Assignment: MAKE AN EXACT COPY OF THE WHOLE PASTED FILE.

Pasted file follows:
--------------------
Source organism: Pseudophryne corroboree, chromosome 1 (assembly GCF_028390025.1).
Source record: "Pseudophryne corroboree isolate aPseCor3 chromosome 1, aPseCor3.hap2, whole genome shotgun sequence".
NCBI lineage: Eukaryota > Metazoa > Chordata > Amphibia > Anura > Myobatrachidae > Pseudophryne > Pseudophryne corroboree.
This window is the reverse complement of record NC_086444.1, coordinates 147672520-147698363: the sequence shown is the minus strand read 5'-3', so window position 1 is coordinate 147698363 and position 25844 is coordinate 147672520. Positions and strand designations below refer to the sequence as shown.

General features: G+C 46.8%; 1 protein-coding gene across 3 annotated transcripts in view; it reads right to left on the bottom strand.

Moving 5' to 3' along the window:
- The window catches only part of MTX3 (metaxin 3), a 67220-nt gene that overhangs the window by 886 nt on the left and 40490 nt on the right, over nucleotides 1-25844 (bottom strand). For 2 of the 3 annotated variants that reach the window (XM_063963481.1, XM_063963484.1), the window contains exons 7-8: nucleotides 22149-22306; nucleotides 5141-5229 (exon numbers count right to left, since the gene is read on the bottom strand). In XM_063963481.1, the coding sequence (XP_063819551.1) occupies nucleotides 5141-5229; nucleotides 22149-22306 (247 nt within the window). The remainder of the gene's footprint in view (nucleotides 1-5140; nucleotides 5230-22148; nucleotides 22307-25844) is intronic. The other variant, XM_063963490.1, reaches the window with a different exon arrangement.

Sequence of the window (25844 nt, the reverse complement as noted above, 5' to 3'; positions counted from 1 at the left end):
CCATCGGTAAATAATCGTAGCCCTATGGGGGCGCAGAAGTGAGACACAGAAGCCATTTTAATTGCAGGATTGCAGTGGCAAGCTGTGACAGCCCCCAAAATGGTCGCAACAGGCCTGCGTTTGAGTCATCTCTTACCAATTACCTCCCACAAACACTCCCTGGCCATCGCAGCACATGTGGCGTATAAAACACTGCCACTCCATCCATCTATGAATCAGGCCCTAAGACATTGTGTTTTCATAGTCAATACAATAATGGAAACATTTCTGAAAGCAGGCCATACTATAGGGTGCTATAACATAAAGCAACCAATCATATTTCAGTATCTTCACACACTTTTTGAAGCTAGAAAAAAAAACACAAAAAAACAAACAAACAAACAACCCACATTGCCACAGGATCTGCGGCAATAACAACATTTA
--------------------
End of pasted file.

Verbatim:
Source organism: Pseudophryne corroboree, chromosome 1 (assembly GCF_028390025.1).
Source record: "Pseudophryne corroboree isolate aPseCor3 chromosome 1, aPseCor3.hap2, whole genome shotgun sequence".
NCBI lineage: Eukaryota > Metazoa > Chordata > Amphibia > Anura > Myobatrachidae > Pseudophryne > Pseudophryne corroboree.
This window is the reverse complement of record NC_086444.1, coordinates 147672520-147698363: the sequence shown is the minus strand read 5'-3', so window position 1 is coordinate 147698363 and position 25844 is coordinate 147672520. Positions and strand designations below refer to the sequence as shown.

General features: G+C 46.8%; 1 protein-coding gene across 3 annotated transcripts in view; it reads right to left on the bottom strand.

Moving 5' to 3' along the window:
- The window catches only part of MTX3 (metaxin 3), a 67220-nt gene that overhangs the window by 886 nt on the left and 40490 nt on the right, over nucleotides 1-25844 (bottom strand). For 2 of the 3 annotated variants that reach the window (XM_063963481.1, XM_063963484.1), the window contains exons 7-8: nucleotides 22149-22306; nucleotides 5141-5229 (exon numbers count right to left, since the gene is read on the bottom strand). In XM_063963481.1, the coding sequence (XP_063819551.1) occupies nucleotides 5141-5229; nucleotides 22149-22306 (247 nt within the window). The remainder of the gene's footprint in view (nucleotides 1-5140; nucleotides 5230-22148; nucleotides 22307-25844) is intronic. The other variant, XM_063963490.1, reaches the window with a different exon arrangement.

Sequence of the window (25844 nt, the reverse complement as noted above, 5' to 3'; positions counted from 1 at the left end):
CCATCGGTAAATAATCGTAGCCCTATGGGGGCGCAGAAGTGAGACACAGAAGCCATTTTAATTGCAGGATTGCAGTGGCAAGCTGTGACAGCCCCCAAAATGGTCGCAACAGGCCTGCGTTTGAGTCATCTCTTACCAATTACCTCCCACAAACACTCCCTGGCCATCGCAGCACATGTGGCGTATAAAACACTGCCACTCCATCCATCTATGAATCAGGCCCTAAGACATTGTGTTTTCATAGTCAATACAATAATGGAAACATTTCTGAAAGCAGGCCATACTATAGGGTGCTATAACATAAAGCAACCAATCATATTTCAGTATCTTCACACACTTTTTGAAGCTAGAAAAAAAAACACAAAAAAACAAACAAACAAACAACCCACATTGCCACAGGATCTGCGGCAATAACAACATTTA